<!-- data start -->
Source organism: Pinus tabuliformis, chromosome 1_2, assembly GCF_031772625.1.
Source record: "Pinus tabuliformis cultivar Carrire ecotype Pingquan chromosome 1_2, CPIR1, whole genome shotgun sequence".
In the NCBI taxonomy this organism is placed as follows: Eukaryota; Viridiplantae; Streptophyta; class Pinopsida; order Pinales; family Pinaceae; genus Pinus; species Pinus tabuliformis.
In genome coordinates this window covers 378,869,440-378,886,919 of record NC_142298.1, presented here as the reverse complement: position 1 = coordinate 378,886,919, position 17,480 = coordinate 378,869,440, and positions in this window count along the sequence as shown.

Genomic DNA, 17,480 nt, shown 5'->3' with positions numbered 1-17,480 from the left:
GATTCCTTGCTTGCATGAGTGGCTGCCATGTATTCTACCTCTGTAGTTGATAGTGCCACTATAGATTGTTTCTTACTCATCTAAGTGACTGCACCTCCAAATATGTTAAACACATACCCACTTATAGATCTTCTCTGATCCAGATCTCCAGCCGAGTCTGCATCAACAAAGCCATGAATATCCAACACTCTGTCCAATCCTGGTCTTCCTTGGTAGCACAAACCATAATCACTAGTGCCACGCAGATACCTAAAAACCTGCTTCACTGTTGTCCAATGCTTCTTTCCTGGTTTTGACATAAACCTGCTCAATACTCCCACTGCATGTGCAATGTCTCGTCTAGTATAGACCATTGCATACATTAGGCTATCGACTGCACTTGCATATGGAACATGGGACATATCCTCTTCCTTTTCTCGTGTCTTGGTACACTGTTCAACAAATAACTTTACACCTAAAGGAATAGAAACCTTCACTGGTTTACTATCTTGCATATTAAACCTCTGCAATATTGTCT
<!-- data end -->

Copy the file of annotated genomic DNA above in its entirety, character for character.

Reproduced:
Source organism: Pinus tabuliformis, chromosome 1_2, assembly GCF_031772625.1.
Source record: "Pinus tabuliformis cultivar Carrire ecotype Pingquan chromosome 1_2, CPIR1, whole genome shotgun sequence".
In the NCBI taxonomy this organism is placed as follows: Eukaryota; Viridiplantae; Streptophyta; class Pinopsida; order Pinales; family Pinaceae; genus Pinus; species Pinus tabuliformis.
In genome coordinates this window covers 378,869,440-378,886,919 of record NC_142298.1, presented here as the reverse complement: position 1 = coordinate 378,886,919, position 17,480 = coordinate 378,869,440, and positions in this window count along the sequence as shown.

Genomic DNA, 17,480 nt, shown 5'->3' with positions numbered 1-17,480 from the left:
GATTCCTTGCTTGCATGAGTGGCTGCCATGTATTCTACCTCTGTAGTTGATAGTGCCACTATAGATTGTTTCTTACTCATCTAAGTGACTGCACCTCCAAATATGTTAAACACATACCCACTTATAGATCTTCTCTGATCCAGATCTCCAGCCGAGTCTGCATCAACAAAGCCATGAATATCCAACACTCTGTCCAATCCTGGTCTTCCTTGGTAGCACAAACCATAATCACTAGTGCCACGCAGATACCTAAAAACCTGCTTCACTGTTGTCCAATGCTTCTTTCCTGGTTTTGACATAAACCTGCTCAATACTCCCACTGCATGTGCAATGTCTCGTCTAGTATAGACCATTGCATACATTAGGCTATCGACTGCACTTGCATATGGAACATGGGACATATCCTCTTCCTTTTCTCGTGTCTTGGTACACTGTTCAACAAATAACTTTACACCTAAAGGAATAGAAACCTTCACTGGTTTACTATCTTGCATATTAAACCTCTGCAATATTGTCT